RALEIGH, N.C. (WTVD) -- Professor Ben Chapman has been one of North Carolina State University's most sought after experts during the COVID-19 pandemic.
In the spirit of social distancing, ABC11 interviewed the food safety expert by internet video phone app Skype at his home where he is now working.
"One of the oldest sayings with food safety is, 'The biggest risk around food is not eating at all,'" he said to emphasize that we are actually fortunate to be living in modern times during the pandemic.
He notes that 'not eating at all' might have been a problem if you had had to stay home during a pandemic 15 years ago.
But we now live in a world where you can have anything delivered to your door including fresh foods.
"Right now we have a good situation, at least technology-wise, to be able to get us food when we need it," Chapman said.
But what about the packaging of those foods whether it's picked up curbside at restaurants and grocery stores or delivered to your home?
A lot of people are wondering if it could carry COVID-19 after another government agency said tests showed the novel coronavirus could live on cardboard for 24 hours and on plastic for three days. On Thursday, Chapman said the U.S. Food and Drug Administration addressed handling delivery and pick-up packages on its website.
"They talk about food and food packaging as a low transmission likelihood. In fact, we've not seen it be a risk factor whatsoever in COVID-19."
Chapman says part of the reason is that the grocery and restaurant industries are taking serious precautions like having employees wear gloves, constantly wash their hands and use of disinfectants on surfaces whether food is being delivered or picked up curbside.
Some people have been wearing gloves to pick-up packages and then using disinfectant wipes to try to clean the boxes and bags.
But Chapman says that is not something he's doing.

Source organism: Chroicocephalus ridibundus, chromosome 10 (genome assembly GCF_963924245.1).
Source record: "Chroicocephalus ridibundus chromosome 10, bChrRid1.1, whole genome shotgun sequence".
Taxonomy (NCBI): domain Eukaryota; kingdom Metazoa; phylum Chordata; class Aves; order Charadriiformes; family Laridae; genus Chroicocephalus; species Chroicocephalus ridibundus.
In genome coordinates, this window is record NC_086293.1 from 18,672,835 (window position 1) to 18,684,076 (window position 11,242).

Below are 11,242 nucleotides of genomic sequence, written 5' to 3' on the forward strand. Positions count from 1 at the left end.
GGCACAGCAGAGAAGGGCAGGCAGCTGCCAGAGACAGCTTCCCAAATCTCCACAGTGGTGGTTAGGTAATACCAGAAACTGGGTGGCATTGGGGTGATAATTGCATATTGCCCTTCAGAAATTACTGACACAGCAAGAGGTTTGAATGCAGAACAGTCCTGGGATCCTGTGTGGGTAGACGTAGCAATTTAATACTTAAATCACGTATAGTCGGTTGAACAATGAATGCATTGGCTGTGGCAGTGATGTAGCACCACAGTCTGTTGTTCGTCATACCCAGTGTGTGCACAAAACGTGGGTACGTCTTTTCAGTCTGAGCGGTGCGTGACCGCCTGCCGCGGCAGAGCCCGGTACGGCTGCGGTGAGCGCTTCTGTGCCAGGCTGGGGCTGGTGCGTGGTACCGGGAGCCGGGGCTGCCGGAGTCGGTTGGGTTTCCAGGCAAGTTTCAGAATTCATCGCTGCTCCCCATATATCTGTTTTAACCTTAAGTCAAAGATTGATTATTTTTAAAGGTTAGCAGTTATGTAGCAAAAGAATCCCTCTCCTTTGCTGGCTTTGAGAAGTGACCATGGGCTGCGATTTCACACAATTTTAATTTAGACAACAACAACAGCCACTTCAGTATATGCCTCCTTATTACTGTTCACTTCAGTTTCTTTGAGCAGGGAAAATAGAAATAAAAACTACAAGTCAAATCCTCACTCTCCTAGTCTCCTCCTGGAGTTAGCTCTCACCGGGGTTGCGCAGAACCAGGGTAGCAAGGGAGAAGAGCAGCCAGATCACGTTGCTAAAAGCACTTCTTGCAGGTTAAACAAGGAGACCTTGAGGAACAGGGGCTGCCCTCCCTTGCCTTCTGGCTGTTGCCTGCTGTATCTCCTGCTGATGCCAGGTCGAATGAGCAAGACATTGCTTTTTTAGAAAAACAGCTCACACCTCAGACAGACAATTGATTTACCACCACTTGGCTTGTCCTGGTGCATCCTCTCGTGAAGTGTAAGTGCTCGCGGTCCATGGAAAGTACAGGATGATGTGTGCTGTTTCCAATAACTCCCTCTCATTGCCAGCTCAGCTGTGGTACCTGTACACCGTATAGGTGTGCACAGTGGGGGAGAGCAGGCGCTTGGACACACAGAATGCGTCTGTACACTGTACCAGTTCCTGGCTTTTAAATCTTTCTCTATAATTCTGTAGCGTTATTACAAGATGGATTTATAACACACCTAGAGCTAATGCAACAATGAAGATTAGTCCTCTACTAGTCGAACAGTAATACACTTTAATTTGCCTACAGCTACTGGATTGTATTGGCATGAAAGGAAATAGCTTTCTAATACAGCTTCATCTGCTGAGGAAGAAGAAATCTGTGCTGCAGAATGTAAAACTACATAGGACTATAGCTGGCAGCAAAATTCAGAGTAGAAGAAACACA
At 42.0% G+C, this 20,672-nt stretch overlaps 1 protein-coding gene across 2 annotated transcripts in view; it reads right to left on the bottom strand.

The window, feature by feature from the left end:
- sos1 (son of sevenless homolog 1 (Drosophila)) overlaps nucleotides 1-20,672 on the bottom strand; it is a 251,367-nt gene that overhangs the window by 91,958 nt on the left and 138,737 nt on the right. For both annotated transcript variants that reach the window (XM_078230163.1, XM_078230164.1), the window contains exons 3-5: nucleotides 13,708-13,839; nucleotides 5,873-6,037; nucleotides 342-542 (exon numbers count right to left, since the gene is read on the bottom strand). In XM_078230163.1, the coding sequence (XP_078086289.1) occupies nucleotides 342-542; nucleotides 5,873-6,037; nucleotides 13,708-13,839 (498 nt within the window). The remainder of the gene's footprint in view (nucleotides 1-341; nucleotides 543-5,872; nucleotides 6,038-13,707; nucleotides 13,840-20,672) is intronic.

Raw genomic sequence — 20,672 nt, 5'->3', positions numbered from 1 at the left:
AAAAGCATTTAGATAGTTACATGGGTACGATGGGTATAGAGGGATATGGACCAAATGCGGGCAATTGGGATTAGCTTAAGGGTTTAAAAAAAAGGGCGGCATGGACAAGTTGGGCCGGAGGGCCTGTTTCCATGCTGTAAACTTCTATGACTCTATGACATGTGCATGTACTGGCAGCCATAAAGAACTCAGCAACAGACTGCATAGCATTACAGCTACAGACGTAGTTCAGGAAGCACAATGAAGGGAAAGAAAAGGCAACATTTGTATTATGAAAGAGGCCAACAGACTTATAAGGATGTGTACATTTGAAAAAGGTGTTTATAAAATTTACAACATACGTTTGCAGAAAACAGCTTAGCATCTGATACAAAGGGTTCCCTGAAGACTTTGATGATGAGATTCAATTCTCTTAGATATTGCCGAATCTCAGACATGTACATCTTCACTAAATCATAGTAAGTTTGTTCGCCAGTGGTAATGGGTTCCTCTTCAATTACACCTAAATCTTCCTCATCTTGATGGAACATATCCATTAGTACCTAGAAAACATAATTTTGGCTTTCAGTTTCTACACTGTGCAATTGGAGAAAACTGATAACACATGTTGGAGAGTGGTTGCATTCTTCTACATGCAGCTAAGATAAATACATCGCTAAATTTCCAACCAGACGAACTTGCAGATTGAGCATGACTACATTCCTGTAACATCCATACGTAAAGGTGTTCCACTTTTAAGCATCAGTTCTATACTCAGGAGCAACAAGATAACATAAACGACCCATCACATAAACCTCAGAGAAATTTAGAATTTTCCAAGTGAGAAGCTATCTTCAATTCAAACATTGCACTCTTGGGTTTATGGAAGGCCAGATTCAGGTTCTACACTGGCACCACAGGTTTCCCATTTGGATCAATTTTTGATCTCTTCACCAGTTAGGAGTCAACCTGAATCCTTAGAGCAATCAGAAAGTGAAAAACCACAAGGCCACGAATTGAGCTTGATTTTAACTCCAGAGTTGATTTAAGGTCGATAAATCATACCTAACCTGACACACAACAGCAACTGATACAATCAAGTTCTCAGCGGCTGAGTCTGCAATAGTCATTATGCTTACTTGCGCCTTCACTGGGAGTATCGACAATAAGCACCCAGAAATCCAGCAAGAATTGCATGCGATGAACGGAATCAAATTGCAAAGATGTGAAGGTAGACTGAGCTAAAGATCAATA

"COVID-19 on packaging or onto any bags that might be used in take-out, it's not that it's impossible it's just that we do have a really good risk management strategy that we can all do, which is as I touch that package, that bag I can then go wash my hands."
Chapman says you should wash your hands after opening the packaging but before you handle what's inside.
And if what's inside is fresh food like produce rinse it off thoroughly and then wash your hands again.
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Right now, getting food delivered from restaurants or picking it up curbside isn't a problem since dining rooms are closed and take-out and delivery is their only business.
But getting fresh food and some staples is still a problem at stores that sell groceries.
Those with pick-up and delivery service are trying especially hard to restock as the supply chain struggles.
And a check with all the major chains today got a common response - they are all ramping up pick-up and delivery.
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Lowes Foods has even tweeted the company is looking to hire additional workers during this crisis.
As home deliveries, curbside services rise are packages safe to handle amid the COVID-19 pandemic?
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